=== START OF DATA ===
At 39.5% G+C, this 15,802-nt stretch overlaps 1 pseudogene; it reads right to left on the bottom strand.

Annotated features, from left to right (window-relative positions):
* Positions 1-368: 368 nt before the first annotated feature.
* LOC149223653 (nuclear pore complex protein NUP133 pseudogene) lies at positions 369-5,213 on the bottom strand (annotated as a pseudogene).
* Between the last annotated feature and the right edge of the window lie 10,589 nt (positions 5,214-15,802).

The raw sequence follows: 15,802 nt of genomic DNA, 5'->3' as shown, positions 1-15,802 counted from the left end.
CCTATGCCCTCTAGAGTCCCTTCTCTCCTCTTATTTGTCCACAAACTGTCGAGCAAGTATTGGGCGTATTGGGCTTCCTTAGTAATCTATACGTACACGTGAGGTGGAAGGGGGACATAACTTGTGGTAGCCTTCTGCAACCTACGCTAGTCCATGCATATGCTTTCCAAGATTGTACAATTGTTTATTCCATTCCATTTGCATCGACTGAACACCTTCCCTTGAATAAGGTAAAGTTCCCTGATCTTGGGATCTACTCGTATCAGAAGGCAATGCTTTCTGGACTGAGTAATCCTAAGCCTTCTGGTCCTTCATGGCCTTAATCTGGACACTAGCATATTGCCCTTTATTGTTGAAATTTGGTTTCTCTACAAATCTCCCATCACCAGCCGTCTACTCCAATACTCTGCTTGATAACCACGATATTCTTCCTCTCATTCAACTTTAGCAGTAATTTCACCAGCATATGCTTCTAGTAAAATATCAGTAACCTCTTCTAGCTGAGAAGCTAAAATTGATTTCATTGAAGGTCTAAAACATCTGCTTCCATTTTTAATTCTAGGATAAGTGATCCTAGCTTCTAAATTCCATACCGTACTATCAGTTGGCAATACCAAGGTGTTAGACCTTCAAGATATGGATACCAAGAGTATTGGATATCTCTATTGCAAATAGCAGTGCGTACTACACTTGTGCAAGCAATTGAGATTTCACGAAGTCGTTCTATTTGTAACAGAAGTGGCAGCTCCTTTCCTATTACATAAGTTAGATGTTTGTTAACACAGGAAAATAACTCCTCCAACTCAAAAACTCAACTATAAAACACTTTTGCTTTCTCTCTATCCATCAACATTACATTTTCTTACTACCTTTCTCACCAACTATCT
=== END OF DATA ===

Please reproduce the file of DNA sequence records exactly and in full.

At 39.5% G+C, this 15,802-nt stretch overlaps 1 pseudogene; it reads right to left on the bottom strand.

Annotated features, from left to right (window-relative positions):
* Positions 1-368: 368 nt before the first annotated feature.
* LOC149223653 (nuclear pore complex protein NUP133 pseudogene) lies at positions 369-5,213 on the bottom strand (annotated as a pseudogene).
* Between the last annotated feature and the right edge of the window lie 10,589 nt (positions 5,214-15,802).

The raw sequence follows: 15,802 nt of genomic DNA, 5'->3' as shown, positions 1-15,802 counted from the left end.
CCTATGCCCTCTAGAGTCCCTTCTCTCCTCTTATTTGTCCACAAACTGTCGAGCAAGTATTGGGCGTATTGGGCTTCCTTAGTAATCTATACGTACACGTGAGGTGGAAGGGGGACATAACTTGTGGTAGCCTTCTGCAACCTACGCTAGTCCATGCATATGCTTTCCAAGATTGTACAATTGTTTATTCCATTCCATTTGCATCGACTGAACACCTTCCCTTGAATAAGGTAAAGTTCCCTGATCTTGGGATCTACTCGTATCAGAAGGCAATGCTTTCTGGACTGAGTAATCCTAAGCCTTCTGGTCCTTCATGGCCTTAATCTGGACACTAGCATATTGCCCTTTATTGTTGAAATTTGGTTTCTCTACAAATCTCCCATCACCAGCCGTCTACTCCAATACTCTGCTTGATAACCACGATATTCTTCCTCTCATTCAACTTTAGCAGTAATTTCACCAGCATATGCTTCTAGTAAAATATCAGTAACCTCTTCTAGCTGAGAAGCTAAAATTGATTTCATTGAAGGTCTAAAACATCTGCTTCCATTTTTAATTCTAGGATAAGTGATCCTAGCTTCTAAATTCCATACCGTACTATCAGTTGGCAATACCAAGGTGTTAGACCTTCAAGATATGGATACCAAGAGTATTGGATATCTCTATTGCAAATAGCAGTGCGTACTACACTTGTGCAAGCAATTGAGATTTCACGAAGTCGTTCTATTTGTAACAGAAGTGGCAGCTCCTTTCCTATTACATAAGTTAGATGTTTGTTAACACAGGAAAATAACTCCTCCAACTCAAAAACTCAACTATAAAACACTTTTGCTTTCTCTCTATCCATCAACATTACATTTTCTTACTACCTTTCTCACCAACTATCT